Over the last 40 years altitude training has emerged as a game-changing method to elevate physical performance. Within this realm, three distinct training methods have surfaced:
However, over the last decade, altitude training has undergone a paradigm shift with the advent of altitude chambers and tents. This technological evolution has given rise to hybrid approaches that reflect a combination of the traditional methods above. These contemporary methods are
All the methods can be performed naturally at high elevations (i.e., in the mountains) or artificially (i.e., in chambers or tents) or a combination of both. The choice of method depends on various factors, including individual goals, the nature of the sport, along with financial and logistical considerations.
It must be noted that to gain haematological benefits (increased red blood cell count), athletes need to accumulate a minimum of 200 hours at altitude to start to see significant changes. This benefit increases linearly up to about 500 hours of exposure, after which it starts to plateau. A minimum stay of 9 hours is recommended to ensure the upregulation of EPO in the body, which triggers red blood cell (RBC) production. Despite claims, short-duration hypoxic workouts won’t trigger the EPO response. Rather, they bring about cellular and energy system adaptations.
Some athletes opt for immersion in high-altitude environments for both living and training. This approach exposes the body to reduced oxygen levels continuously, triggering adaptations that can significantly improve endurance, oxygen utilization, and overall aerobic capacity. The constant hypoxic stimulus prompts an increase in red blood cell production and thus improved oxygen-carrying capacity. For the average person, living and training at altitude can result in rapid fatigue and submaximal recovery, impacting overall training load and intensities. However, studies show that elite athletes with high fitness levels are not affected in the same way and can still reach their planned load and intensities at high elevations (Pugliese et al., 2014). LHTH is beneficial for athletes who compete at high elevations and need to acclimatize or those looking for an extra performance boost upon returning to sea level. Smart programming is essential to ensure athletes get enough quality work in while ensuring adequate recovery.
Contrary to the all-encompassing high-altitude practice of LHTH, the LHTL strategy introduces a nuanced approach. Athletes live at high altitudes to attain haematological benefits but conduct their training sessions at lower altitude or sea level. This strategy capitalizes on the best of both worlds: the physiological adaptations induced by prolonged exposure to high altitudes AND the ability to sustain higher training intensities and volumes at lower altitudes. By training at low altitudes where oxygen is more abundant, athletes can achieve higher workloads.
For those seeking the benefits of high-altitude adaptation without the logistical and physiological challenges of living at elevation, the LLTH strategy provides an alternative. Athletes live at lower altitudes but incorporate training sessions at higher altitudes. This method leverages the body's ability to adapt to hypoxic training sessions while maintaining the convenience of living at sea level, allowing for better recovery after intense sessions at high altitudes.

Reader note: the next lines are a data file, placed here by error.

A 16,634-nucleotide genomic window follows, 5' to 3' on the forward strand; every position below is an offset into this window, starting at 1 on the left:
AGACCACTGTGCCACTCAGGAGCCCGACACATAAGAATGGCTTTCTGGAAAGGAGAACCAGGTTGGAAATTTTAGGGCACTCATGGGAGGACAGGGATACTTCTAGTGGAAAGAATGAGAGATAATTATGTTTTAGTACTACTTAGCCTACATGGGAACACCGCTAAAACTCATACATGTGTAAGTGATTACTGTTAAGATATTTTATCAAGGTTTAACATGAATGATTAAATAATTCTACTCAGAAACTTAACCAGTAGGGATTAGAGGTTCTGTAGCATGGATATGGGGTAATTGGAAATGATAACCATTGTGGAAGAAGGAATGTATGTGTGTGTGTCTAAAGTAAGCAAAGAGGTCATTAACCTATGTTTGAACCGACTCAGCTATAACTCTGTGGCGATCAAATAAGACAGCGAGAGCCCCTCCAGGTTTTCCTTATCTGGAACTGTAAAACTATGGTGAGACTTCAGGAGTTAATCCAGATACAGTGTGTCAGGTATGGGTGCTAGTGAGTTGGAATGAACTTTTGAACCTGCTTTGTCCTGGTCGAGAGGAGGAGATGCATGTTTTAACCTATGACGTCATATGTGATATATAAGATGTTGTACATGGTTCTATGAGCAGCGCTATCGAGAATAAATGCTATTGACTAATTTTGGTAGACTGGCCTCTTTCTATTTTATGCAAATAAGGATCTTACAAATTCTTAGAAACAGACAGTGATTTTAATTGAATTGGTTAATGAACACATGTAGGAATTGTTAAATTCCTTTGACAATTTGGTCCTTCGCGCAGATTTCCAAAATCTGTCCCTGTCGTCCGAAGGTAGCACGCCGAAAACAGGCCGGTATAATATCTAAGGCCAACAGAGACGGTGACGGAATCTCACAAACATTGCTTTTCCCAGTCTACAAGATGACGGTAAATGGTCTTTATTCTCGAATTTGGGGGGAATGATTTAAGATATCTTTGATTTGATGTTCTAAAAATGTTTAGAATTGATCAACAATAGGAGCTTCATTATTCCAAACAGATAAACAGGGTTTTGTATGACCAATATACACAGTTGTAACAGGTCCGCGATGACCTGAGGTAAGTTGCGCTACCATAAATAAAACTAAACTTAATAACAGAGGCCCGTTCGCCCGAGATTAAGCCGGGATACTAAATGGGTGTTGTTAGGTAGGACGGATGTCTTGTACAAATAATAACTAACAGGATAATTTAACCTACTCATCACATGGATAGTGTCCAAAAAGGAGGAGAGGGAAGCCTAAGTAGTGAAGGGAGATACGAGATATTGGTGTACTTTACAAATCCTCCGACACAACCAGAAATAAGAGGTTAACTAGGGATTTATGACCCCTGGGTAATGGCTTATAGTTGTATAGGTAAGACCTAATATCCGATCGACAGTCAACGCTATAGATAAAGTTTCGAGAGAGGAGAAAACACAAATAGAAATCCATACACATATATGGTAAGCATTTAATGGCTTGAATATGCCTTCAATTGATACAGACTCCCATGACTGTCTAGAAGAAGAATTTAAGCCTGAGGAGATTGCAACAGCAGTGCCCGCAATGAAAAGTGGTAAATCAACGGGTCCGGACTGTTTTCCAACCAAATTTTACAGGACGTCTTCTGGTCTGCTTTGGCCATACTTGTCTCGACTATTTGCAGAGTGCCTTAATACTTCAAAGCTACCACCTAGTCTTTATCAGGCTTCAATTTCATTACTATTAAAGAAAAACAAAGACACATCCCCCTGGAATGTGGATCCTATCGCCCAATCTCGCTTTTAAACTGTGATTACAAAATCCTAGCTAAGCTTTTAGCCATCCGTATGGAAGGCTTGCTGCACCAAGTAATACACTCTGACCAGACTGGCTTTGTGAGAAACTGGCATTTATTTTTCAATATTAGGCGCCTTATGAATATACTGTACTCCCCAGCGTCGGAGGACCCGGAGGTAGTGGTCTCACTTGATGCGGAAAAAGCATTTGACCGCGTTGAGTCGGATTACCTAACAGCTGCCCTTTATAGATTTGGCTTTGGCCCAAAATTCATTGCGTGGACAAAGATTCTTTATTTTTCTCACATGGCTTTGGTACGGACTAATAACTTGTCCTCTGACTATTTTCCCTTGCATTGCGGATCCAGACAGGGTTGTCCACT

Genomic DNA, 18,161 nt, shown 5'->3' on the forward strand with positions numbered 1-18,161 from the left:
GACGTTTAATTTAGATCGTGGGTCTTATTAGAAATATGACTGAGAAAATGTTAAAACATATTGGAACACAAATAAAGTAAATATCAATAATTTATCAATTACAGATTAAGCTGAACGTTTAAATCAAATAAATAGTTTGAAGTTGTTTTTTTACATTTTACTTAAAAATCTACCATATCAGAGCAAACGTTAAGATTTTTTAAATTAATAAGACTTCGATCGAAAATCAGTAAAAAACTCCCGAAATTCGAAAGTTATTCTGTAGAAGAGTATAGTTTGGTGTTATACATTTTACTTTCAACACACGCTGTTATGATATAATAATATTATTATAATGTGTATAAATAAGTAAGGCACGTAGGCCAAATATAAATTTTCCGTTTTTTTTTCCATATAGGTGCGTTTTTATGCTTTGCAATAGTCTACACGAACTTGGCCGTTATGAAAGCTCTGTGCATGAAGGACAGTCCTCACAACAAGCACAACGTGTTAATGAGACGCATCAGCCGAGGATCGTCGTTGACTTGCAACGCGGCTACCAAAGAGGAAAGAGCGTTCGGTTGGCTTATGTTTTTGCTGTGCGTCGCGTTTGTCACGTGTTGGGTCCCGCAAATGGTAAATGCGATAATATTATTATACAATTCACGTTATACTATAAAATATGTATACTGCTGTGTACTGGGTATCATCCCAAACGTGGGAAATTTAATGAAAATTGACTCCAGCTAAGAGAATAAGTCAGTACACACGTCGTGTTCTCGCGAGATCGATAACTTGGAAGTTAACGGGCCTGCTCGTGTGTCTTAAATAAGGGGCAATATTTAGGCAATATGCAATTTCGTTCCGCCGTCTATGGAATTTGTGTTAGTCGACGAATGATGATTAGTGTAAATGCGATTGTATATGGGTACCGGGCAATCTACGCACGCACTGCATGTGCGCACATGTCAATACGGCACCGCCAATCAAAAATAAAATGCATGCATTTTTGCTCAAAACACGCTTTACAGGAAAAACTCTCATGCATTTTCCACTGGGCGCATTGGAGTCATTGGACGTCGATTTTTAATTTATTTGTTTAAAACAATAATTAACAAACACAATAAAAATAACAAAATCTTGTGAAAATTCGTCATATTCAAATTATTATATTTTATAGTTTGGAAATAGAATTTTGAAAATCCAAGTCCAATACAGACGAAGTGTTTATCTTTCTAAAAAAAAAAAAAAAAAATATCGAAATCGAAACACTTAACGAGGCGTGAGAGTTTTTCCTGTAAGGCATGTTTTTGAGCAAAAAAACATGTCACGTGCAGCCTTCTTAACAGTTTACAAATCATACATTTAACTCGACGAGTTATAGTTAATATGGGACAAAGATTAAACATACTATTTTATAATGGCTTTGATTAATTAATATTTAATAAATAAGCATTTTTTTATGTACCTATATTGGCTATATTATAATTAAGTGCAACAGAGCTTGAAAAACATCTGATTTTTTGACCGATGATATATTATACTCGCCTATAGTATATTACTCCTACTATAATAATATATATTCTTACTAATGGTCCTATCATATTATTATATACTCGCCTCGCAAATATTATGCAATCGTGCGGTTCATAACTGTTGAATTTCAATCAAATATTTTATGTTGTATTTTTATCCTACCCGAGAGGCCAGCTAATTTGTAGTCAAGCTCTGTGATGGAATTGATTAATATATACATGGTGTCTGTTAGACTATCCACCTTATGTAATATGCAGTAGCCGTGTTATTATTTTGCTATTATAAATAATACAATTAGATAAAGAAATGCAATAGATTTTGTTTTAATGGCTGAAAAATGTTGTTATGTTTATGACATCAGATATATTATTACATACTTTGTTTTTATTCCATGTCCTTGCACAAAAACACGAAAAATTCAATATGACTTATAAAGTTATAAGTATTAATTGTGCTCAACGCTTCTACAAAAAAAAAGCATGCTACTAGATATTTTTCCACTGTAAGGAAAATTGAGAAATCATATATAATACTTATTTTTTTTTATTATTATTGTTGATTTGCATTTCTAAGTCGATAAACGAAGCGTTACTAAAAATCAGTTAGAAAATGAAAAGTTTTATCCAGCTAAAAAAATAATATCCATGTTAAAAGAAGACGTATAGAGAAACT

In this combined approach, athletes reside in a high-altitude environment (either natural or artificial altitude) and perform training sessions at both low and high altitudes. This method allows athletes to get the required training volume at low altitude, combined with the physiological and energy system benefits of training at high altitude. This amalgamation of living high and training at both low and high altitudes presents a synergistic alliance that leverages the best of all methods. Traditionally, coaches and athletes faced a dilemma: live in high-altitude environments for physiological adaptations but potentially sacrifice training quality or train at lower altitudes and keep a regular routine but forego the benefits of living at altitude. Fortunately, the advent of sleeping chambers and tents now allows athletes to maintain residence in their homes, maintain a normal training schedule, and get the benefits of living and training at altitude.
This method results in less disturbance to athletes and coaches' daily schedules as they usually remain in their familiar environment and don’t have to organize jaunts up to high elevations or sleep in chambers or tents. This method utilizes the same mixed training approach as mentioned above; athletes get the required training volume at low altitude, combined with the cellular and energy system development benefits of training at high altitude. The added benefit of LLTLH over the LHTLH method above is that living at low altitudes or sea level can result in better recovery and quality of sleep due to normal levels of oxygen present.
As altitude training is likely to evolve further, innovations coupled with a deeper understanding will refine the application of these methods. Athletes and coaches will increasingly adopt and tailor these strategies to meet the specific physiological demands of their sports, competition schedules, geographical location, and financial budgets.
Jake Ward is the Sales Manager at Altitude Training Systems and has a background in strength and
conditioning, as well as applied sports science, having worked with elite sporting organisations and
sport technology companies.